I won't even get into the 'winning culture' wins down the stretch of the 10-11 season...

            I agree that nothing is guaranteed, as you pointed out. Don't then turn around and make it seem like winning this year in the historically bad EC is full of franchise-altering type guarantees, since you're stomping your own point.

            Comment


            • #7
              CalgaryRapsFan wrote: View Post
              How did that work out for the Raptors after the 06-07 season, when a team that should have continued rebuilding unexpectedly won a dreadfully bad (and retooling) Atlantic division? They sneaked into the playoffs the following season, saw their star player walk away from the team and haven't attracted any big name free agents. They also slipped back into relative obscurity until this season, under eerily similar circumstances.

              I won't even get into the 'winning culture' wins down the stretch of the 10-11 season...

              I agree that nothing is guaranteed, as you pointed out. Don't then turn around and make it seem like winning this year in the historically bad EC is full of franchise-altering type guarantees, since you're stomping your own point.
              Different type of team. That was a bunch of vets, and Bosh. This is a starting lineup that features multiple players in their mid/early 20's... That team never replaced their starting SF with anything tangible when he went down from injury and age. This team has depth at every position except center. That team had a GM who fired his head coach and replaced him with an inexperienced understudy...If Casey is replaced by a none "big-name" coach MAYBE this becomes similar -- however -- that's an unlikely reach.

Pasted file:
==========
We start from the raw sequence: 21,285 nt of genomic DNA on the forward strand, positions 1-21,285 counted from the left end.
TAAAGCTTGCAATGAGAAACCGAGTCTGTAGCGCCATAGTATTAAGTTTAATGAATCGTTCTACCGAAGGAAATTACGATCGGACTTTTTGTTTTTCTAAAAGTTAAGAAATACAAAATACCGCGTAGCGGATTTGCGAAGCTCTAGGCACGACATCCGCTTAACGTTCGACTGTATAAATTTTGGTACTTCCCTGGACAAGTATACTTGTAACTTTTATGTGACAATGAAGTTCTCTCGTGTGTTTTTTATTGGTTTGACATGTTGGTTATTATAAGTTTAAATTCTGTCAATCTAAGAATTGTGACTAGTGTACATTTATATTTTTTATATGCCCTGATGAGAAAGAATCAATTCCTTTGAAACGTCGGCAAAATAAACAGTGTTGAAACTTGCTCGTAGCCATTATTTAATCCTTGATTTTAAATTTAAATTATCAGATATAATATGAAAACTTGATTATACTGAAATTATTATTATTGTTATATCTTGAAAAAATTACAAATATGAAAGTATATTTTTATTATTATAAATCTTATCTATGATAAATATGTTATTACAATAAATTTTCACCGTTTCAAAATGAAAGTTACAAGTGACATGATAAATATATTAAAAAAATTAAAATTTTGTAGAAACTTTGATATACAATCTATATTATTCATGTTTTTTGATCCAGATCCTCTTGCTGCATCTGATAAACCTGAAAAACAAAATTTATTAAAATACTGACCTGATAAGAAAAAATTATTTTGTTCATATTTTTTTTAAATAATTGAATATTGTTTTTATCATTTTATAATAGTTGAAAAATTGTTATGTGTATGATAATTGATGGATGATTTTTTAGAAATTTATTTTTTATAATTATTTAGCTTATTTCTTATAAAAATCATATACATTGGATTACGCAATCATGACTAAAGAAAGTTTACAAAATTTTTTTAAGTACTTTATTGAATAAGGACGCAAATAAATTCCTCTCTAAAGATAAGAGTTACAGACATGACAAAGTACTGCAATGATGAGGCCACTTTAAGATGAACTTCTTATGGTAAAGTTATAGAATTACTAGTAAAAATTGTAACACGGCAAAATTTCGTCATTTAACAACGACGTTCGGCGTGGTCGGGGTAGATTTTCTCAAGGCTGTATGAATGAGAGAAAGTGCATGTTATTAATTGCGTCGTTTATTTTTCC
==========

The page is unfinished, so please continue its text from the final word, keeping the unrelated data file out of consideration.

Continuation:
BC won the Atlantic on the back of Embry's work and 2 years later tore it all down and never properly rebuilt the thing. Masai smartly left, put together a team with more power and won. Returned, and is winning. This is not the same.

              The question is if Masai can build a team that goes from season success to playoff success ... But dismissing culture when coaching decisions on successful teams are often tied to culture, is a bit much.

              Comment


              • #8
                Can you link this Tim W article that you are talking about?

                Welcome to the forum.

                Comment


                • #9
                  blackjitsu wrote: View Post
                  Different type of team. That was a bunch of vets, and Bosh. This is a starting lineup that features multiple players in their mid/early 20's... That team never replaced their starting SF with anything tangible when he went down from injury and age. This team has depth at every position except center. That team had a GM who fired his head coach and replaced him with an inexperienced understudy...If Casey is replaced by a none "big-name" coach MAYBE this becomes similar -- however -- that's an unlikely reach.

                  BC won the Atlantic on the back of Embry's work and 2 years later tore it all down and never properly rebuilt the thing. Masai smartly left, put together a team with more power and won. Returned, and is winning. This is not the same.

                  The question is if Masai can build a team that goes from season success to playoff success ... But dismissing culture when coaching decisions on successful teams are often tied to culture, is a bit much.
                  I agree with the bold. I think an even bigger question is how he goes from season success this season, to perennial playoff success in the future. Obviously we all have opinions about how best to do this, but I do believe in MU's ability to implement his plan, even if he doesn't make the details of that plan clear enough to us!